In Sotolongo v. The New York State Department of Motor Vehicles et al, 19-CV-3282, 2020 WL 4261194 (E.D.N.Y. July 24, 2020) (J. Garaufis), the court, inter alia, granted defendants’ motion to dismiss plaintiff claim of retaliation asserted under Title VII of the Civil Rights Act of 1964.
In this case, as in many others, plaintiff’s retaliation claim falters because there is an insufficient showing that plaintiff established an “adverse action” was “caused” by plaintiff’s engaging in “protected activity.”
The court summarized the applicable black-letter law:
Title VII makes it “an unlawful employment practice for an employer to discriminate against” one of its employees because the employee “has opposed any practice made an unlawful employment practice by this subchapter, or … testified, assisted, or participated in any manner in an investigation, proceeding, or hearing under this subchapter.” 42 U.S.C. § 2300e-3(a). Title VII retaliation claims are “evaluated under the familiar McDonnell Douglas three-step burden-shifting analysis.” Jones v. Target Corp., 792 F. App’x 54, 55 (2d Cir. 2019) (summary order). To establish a prima facie case for retaliation under Title VII, “an employee must show (1) participation in a pro-tected activity; (2) that the defendant knew of the protected activity; (3) an adverse employment action; and (4) a causal connection between the protected activity and the adverse employment action.”
Applying the law, Judge Garaufis explained:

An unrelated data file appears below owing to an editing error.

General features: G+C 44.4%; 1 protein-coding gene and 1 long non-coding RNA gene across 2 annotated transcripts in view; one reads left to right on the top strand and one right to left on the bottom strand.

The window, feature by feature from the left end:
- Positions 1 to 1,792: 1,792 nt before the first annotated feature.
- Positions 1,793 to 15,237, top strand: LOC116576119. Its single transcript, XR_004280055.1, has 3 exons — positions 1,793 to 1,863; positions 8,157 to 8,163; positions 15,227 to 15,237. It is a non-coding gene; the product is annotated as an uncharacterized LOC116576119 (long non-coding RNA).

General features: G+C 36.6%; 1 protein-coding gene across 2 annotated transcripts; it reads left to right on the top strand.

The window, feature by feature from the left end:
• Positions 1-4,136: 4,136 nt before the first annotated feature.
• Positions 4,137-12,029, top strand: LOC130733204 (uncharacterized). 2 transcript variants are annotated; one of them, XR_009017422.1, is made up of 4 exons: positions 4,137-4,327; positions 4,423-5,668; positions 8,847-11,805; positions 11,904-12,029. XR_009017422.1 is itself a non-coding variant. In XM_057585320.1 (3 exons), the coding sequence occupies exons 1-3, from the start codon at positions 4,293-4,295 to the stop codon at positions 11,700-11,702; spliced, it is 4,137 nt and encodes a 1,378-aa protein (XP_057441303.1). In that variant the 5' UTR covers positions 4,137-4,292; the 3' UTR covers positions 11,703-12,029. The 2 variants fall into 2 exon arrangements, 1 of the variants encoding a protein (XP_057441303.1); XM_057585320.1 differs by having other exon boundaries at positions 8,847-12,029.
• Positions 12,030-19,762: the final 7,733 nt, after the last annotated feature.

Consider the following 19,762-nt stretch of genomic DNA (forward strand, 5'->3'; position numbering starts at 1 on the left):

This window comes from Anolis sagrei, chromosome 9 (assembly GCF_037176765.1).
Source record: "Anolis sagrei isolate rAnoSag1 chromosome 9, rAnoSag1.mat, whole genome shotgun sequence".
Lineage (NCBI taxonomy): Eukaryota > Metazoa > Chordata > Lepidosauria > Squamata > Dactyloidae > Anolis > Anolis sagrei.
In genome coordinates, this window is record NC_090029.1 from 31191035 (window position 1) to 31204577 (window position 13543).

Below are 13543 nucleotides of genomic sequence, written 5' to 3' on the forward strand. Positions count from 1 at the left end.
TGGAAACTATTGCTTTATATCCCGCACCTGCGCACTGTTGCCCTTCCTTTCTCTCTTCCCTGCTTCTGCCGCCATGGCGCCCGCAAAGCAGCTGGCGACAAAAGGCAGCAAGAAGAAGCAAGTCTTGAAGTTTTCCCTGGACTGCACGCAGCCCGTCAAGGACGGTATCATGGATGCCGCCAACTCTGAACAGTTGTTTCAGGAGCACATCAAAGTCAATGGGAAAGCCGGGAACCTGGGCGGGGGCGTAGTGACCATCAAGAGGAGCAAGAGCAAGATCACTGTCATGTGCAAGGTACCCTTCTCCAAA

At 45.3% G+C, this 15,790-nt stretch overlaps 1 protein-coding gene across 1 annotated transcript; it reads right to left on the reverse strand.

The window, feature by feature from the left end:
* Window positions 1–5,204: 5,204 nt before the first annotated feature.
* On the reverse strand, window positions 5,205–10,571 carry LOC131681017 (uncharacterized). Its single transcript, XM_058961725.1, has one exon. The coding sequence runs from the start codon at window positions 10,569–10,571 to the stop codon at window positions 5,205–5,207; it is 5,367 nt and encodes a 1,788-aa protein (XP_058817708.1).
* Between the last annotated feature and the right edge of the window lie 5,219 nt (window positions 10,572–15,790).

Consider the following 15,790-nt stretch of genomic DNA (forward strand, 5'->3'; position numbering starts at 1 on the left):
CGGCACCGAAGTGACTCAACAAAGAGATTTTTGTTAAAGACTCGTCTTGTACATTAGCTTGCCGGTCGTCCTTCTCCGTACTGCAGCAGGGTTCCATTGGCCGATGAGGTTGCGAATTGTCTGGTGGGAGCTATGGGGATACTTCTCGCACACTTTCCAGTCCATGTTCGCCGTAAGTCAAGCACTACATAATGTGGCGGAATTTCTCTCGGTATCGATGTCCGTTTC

Sotolongo’s claim fails because she has not established a causal connection between filing the complaint with the NYSDHR and the alleged material adverse employment actions she suffered.3 “A causal connection in retaliation claims can be shown either[:] (1) indirectly, by showing that the protected activity was followed closely by discriminatory treatment, or through other circumstantial evidence such as disparate treatment of fellow employees who engaged in similar conduct; or (2) directly, through evidence of retaliatory animus directed against the plaintiff by the defendant.” Natofsky v. City of New York, 921 F.3d 337, 353 (2d Cir. 2019).
Here, Sotolongo fails to allege that the filing of her complaint with the NYSDHR4 was followed closely by discriminatory treatment. “Although the Second Circuit has not drawn a bright line to define the outer limits beyond which a temporal relationship is too attenuated to establish a causal relationship, district courts in this Circuit have consistently held that the passage of two to three months between the protected activity and the adverse employment action does not allow for an inference of causation.” King v. Block Institute, Inc., No. 17-cv-7318 (NGG), 2020 WL 2523245, at *7 (E.D.N.Y. May 18, 2020). Here, Sotolongo filed her complaint with the NYSDHR in April 2017 but the amended complaint does not allege that any retaliatory conduct occurred until December 2017, a gap of eight months. (See Am. Compl. ¶¶ 16, 20.) That is too long of a time to establish causation indirectly. Furthermore, Sotolongo has neither alleged that fellow employees who engaged in similar protected activity were also treated unfairly nor does she allege facts supporting direct evidence of retaliatory animus on the part of Defendants.
Based on this, the court concluded that plaintiff’s allegations did not establish a prima facie case of retaliation under Title VII.